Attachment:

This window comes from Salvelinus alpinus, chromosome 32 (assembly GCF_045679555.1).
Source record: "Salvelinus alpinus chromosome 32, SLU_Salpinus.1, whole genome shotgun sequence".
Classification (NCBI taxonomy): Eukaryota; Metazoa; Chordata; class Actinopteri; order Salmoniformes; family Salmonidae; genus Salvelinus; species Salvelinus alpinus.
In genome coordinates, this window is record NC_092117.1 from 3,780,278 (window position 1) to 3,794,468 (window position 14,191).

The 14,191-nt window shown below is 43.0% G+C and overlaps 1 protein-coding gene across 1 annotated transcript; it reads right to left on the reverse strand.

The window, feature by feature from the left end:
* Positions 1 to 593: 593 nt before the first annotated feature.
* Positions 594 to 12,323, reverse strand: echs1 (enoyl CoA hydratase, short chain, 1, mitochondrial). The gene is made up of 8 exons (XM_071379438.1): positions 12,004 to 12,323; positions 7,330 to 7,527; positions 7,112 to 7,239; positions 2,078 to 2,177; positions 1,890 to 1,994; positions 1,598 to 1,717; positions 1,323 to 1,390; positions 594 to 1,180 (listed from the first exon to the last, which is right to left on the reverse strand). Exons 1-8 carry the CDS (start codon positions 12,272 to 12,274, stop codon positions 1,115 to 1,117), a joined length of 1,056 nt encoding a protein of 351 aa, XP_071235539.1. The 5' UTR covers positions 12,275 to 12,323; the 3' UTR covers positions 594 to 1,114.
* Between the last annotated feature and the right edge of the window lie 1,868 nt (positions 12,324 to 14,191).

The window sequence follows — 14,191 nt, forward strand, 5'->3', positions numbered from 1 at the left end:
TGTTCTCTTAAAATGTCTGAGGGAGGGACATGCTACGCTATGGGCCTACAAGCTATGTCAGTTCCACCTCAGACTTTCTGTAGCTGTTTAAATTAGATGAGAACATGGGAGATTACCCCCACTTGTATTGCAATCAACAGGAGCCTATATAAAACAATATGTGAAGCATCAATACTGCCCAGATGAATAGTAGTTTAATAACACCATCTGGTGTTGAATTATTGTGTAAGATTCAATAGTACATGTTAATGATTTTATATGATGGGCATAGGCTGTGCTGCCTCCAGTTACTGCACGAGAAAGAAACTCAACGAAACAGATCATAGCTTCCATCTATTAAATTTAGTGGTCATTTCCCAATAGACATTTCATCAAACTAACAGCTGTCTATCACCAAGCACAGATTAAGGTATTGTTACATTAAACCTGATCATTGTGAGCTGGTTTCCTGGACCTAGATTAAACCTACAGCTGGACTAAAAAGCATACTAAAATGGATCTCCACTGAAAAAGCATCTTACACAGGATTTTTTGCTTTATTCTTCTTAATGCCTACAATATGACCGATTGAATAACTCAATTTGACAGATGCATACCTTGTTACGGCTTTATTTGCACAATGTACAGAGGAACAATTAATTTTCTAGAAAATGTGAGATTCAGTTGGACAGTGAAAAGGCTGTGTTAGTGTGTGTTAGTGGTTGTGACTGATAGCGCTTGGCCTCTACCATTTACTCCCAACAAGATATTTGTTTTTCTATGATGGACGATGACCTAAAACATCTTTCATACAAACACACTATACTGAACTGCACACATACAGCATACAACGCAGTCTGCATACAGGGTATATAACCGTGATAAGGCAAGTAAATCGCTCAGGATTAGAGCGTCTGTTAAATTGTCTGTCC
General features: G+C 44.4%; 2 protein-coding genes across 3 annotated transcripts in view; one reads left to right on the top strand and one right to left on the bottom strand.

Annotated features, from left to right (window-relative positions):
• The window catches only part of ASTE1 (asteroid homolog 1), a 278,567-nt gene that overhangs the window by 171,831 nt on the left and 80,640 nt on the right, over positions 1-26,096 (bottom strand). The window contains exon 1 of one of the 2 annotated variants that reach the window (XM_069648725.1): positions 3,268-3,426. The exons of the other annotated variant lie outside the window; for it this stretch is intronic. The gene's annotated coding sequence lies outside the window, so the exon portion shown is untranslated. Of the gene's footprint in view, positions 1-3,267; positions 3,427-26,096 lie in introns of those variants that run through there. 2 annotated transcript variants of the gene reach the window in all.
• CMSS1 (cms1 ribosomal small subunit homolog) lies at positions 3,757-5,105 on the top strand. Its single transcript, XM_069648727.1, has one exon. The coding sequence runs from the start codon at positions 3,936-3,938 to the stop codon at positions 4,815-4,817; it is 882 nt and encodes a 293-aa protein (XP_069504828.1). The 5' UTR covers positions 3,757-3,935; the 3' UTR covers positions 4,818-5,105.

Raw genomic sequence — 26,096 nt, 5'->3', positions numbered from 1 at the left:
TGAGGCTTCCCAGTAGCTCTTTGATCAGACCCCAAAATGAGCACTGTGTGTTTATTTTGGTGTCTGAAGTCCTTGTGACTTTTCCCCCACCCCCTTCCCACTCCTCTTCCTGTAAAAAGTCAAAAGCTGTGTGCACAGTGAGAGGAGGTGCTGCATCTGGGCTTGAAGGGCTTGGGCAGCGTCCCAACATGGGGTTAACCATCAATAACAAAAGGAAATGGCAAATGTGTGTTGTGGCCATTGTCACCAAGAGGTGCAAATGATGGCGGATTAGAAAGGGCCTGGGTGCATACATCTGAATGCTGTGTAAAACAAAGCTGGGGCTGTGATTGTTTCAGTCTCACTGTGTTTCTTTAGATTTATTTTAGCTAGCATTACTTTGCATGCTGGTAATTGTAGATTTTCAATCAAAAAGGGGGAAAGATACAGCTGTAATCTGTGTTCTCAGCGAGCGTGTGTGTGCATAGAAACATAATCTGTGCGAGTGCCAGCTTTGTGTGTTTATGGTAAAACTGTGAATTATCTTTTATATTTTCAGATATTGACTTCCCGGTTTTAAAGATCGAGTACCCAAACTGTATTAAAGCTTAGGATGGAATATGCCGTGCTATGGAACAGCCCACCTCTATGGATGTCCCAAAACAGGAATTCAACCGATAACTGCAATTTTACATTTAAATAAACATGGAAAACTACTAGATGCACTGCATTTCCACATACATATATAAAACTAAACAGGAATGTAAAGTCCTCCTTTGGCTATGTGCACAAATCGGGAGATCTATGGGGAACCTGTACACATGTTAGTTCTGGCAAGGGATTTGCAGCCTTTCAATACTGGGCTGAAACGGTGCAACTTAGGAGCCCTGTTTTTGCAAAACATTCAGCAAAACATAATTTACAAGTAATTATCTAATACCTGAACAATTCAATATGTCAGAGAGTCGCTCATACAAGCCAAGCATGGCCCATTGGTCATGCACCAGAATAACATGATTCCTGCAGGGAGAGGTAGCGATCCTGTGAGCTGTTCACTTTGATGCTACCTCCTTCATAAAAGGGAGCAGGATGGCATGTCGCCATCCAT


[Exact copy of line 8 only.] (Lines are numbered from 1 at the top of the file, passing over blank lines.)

* Positions 594 to 12,323, reverse strand: echs1 (enoyl CoA hydratase, short chain, 1, mitochondrial). The gene is made up of 8 exons (XM_071379438.1): positions 12,004 to 12,323; positions 7,330 to 7,527; positions 7,112 to 7,239; positions 2,078 to 2,177; positions 1,890 to 1,994; positions 1,598 to 1,717; positions 1,323 to 1,390; positions 594 to 1,180 (listed from the first exon to the last, which is right to left on the reverse strand). Exons 1-8 carry the CDS (start codon positions 12,272 to 12,274, stop codon positions 1,115 to 1,117), a joined length of 1,056 nt encoding a protein of 351 aa, XP_071235539.1. The 5' UTR covers positions 12,275 to 12,323; the 3' UTR covers positions 594 to 1,114.